Electricity is broadly considered to be the most versatile form of energy available. It can be utilized for heating, artificial light or to drive machines. The abundance of electrical energy is a key aspect for any form of industrial or economical development.
Electricity can be generated either with non-renewable base (oil, coal or gas), a renewable base (Hydro-, Wind-, Solarpower) or by nuclear power base. All forms of generation are used in the Arctic.
Electricity needs distribution via power-grids to the end consumers that can be anything from small households to large factories. This electric-power transmission is the bulk transfer of electrical energy. At its heart is the transmission line which can be land-based (masts) or marine (cable).
Energy transmission starts from the power plant to an electrical substation close to where the demand is located. This is not to be confused with the electric-power distribution, where the local interface between high-voltage substations and customers is. When several transmission lines are connected, they become a transmission network.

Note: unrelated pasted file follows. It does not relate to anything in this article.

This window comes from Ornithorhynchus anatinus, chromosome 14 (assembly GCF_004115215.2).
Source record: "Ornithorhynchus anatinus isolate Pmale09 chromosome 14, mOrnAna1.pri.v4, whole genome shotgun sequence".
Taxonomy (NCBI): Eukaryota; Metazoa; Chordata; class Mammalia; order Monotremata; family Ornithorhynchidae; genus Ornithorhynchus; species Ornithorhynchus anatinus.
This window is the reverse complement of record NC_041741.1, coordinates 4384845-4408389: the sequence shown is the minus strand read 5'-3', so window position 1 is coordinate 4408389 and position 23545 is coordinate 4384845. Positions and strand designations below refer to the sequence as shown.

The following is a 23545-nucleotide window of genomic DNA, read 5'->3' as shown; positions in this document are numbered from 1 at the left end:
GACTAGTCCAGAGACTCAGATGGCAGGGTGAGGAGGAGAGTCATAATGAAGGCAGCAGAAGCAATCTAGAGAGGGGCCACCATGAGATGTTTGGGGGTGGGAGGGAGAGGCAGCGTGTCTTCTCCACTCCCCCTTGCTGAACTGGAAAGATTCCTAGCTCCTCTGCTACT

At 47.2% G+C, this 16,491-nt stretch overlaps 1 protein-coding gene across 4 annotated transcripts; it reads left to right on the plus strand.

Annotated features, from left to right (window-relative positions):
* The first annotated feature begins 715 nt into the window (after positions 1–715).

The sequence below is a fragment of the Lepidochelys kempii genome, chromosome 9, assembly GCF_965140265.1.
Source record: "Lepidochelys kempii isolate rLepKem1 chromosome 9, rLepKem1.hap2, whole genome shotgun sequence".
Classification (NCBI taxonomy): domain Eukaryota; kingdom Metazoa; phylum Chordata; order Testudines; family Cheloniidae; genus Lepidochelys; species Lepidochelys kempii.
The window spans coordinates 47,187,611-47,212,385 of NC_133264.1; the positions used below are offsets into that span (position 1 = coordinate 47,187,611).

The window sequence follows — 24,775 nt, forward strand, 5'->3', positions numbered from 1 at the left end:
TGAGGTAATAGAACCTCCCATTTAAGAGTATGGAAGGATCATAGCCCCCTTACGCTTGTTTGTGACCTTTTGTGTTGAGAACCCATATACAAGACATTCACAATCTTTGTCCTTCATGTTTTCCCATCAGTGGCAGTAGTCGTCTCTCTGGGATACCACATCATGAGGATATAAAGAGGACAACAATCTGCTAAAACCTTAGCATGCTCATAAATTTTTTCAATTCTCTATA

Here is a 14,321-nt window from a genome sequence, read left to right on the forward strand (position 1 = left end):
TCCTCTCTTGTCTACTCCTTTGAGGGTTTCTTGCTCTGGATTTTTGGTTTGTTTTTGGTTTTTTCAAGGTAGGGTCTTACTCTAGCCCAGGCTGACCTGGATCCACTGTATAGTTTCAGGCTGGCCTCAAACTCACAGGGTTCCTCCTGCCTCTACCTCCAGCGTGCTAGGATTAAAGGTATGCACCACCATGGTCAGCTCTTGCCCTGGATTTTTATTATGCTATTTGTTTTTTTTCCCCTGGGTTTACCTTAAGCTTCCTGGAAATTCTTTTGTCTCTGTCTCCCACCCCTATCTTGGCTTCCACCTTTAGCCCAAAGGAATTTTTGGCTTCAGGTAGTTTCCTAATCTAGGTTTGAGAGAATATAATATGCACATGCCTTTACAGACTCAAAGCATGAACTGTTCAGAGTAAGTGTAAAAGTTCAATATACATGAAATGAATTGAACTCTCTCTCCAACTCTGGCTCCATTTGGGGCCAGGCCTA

Within the Arctic the challenge consists of the fact that the region is sparsely populated. Thus the establishment of an energy infrastructure, especially a unified one is a significant challenge. Many of the energy systems are therefore "energy islands".
The establishment of transmission lines is on one side a necessity, on the other hand much disputed as recent examples from Norway, the Hardangervidda controversy show.
The generation of common electricity markets, where electricity is traded like a commodity with variable prices, such as planned for the European North, is a step towards sustainability and consumption control.
Together with smart grid structures it can help to foster a responsible use of energy and reduce the overall consumption of electricity.